About a month ago I heard Lola Olufemi, women’s officer for Cambridge student’s union, being interviewed on BBC radio 4, about her anger at being singled out by a right-wing newspaper from an active group of students working to broaden the literature curriculum , and misrepresented as trying to get rid of ‘white authors’. She identified herself a feminist killjoy and referred to Sara Ahmed’s arguments for this. Her proud use of this label prompted me to revisit Ahmed’s work on happiness as a social norm, especially as the media interview
did not give any space for her to explain this work. Going back to Ahmed’s arguments about the unequal, conditional ‘promise’ of happiness made me realise how relevant they are right now, when the injustices of workplace sexual harassment and violence are at last being brought into public view.
Ahmed’s argument about happiness as a kind of social norm is philosophically precise, and that makes it a challenge to summarise here. You can find some references at the end of this post for you to read in full. She asks us to look at which social groups get to define what happiness is – what kind of lives and objects are pushed as desirable, to be wished for. What do we do when what is supposed to make us happy is not what we are experiencing?
Ahmed argues that happiness gets attached to what she calls ‘happy objects’. These can be things we do as well as things we have. These objects are pointers towards an end point of happiness. They point to the path that will lead to happiness if you follow it. Think of the wedding day, or the exciting new job or role, of balancing career and children in your perfect home. Such paths have become social goods; they are what we all should desire. If you experience unhappiness while following them, if there is a gap between what you actually feel and what you think you should feel – then voicing that unhappiness is seen as a threat; as spoiling the happiness of others. You become the source of tension, the breaker of solidarity, the troublemaker. And you feel like a stranger. We can see the reality of this in the experiences of those who are at last coming forward in significant numbers to talk about being treated primarily as sexual objects by those who have power over them in the workplace, what ever their gender. The happiness of these men with a little bit, or a lot of power, is finally being challenged.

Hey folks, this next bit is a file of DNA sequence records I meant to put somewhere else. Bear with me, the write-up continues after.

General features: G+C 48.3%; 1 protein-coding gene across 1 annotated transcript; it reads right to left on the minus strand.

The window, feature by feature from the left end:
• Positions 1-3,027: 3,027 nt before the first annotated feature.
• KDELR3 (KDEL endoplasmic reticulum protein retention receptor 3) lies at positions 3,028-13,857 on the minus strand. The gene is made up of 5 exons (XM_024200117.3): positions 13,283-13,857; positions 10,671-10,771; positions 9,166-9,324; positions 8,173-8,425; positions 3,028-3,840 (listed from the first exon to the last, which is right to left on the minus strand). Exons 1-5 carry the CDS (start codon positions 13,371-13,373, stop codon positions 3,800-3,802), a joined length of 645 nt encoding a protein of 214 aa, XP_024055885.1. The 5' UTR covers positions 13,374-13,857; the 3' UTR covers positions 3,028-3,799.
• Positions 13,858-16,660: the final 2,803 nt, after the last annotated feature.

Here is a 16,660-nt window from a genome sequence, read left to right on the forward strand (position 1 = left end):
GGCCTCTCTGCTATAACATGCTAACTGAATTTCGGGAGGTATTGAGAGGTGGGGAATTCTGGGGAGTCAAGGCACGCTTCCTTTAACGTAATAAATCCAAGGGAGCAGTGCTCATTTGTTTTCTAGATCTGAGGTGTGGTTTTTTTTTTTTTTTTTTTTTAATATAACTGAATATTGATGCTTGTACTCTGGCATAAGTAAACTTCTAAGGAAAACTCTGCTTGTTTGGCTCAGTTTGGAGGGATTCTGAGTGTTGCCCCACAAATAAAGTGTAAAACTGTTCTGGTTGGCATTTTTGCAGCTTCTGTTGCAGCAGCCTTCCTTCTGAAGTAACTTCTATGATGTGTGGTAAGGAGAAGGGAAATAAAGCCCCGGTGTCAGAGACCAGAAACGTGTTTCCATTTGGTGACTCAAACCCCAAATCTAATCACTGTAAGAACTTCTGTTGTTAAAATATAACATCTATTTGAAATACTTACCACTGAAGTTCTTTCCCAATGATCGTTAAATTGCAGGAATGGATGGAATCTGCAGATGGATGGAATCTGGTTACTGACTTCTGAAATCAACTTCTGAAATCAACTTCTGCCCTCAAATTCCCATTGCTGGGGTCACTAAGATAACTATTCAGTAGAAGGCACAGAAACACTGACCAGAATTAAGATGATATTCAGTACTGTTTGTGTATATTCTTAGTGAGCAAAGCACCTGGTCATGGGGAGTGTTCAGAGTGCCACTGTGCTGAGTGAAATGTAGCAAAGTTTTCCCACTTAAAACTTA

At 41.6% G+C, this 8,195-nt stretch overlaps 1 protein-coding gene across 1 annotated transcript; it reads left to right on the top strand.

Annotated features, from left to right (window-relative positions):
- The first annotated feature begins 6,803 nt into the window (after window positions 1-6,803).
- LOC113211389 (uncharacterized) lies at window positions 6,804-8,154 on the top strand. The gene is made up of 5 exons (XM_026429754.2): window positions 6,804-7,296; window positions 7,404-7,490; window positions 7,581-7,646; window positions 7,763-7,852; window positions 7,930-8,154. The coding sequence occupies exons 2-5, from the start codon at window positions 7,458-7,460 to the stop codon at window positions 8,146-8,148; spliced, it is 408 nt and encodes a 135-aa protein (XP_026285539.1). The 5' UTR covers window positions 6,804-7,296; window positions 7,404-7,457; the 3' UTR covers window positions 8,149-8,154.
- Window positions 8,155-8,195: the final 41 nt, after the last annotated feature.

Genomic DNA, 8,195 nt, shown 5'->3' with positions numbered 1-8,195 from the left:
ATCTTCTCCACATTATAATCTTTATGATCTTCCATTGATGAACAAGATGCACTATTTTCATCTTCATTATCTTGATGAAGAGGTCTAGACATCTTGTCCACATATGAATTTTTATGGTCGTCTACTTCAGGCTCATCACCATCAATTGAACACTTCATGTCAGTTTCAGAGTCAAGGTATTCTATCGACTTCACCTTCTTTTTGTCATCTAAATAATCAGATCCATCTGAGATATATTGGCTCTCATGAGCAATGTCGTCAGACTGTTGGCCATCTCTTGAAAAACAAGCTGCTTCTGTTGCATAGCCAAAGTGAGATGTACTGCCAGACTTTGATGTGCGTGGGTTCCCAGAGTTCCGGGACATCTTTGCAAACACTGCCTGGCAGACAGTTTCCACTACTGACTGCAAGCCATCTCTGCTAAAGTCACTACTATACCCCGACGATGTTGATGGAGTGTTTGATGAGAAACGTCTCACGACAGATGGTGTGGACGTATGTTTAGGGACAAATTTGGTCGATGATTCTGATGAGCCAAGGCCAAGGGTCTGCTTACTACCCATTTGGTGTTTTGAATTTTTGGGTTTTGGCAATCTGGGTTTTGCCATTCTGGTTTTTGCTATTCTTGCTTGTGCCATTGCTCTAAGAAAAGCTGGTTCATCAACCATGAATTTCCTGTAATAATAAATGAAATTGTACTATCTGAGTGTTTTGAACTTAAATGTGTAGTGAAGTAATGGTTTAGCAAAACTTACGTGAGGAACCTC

This kind of trouble making is the inevitable role of the feminist says Ahmed. If you protest against sexual harassment or even assault, or against unequal pay, or work practices that don’t take a man’s responsibilities as a parent into account, then the defense is that you are the problem. Don’t rock the boat!
Your complaint is turned back on you. Don’t complain about that powerful man if you want to be successful in your job – find your own ways to deal with it and smile! This was the message received by many of those who did voice their unhappiness, their hurt and anger, at the way they were being treated.
Ahmed says that instead of the promise of happiness being laid down for us in advance, we can think about the idea of happiness as a sense of possibility, a sense of opening up new ways of being, rather than following paths that restrict the possibilities of so many of us.
The more of us that do this, the more change we can make, and we can see this now, in the strength of the numbers of people coming forward now, to make public the unhappiness, distress and anger that has been a hidden part of our workplaces.
article – ‘Killing Joy: Feminism and the History of Happiness’, Signs, Vol. 35, No. 3 (Spring 2010), pp. 571-594
book – ‘The Promise of Happiness’ Duke University Press
blog – feministkilljoys.com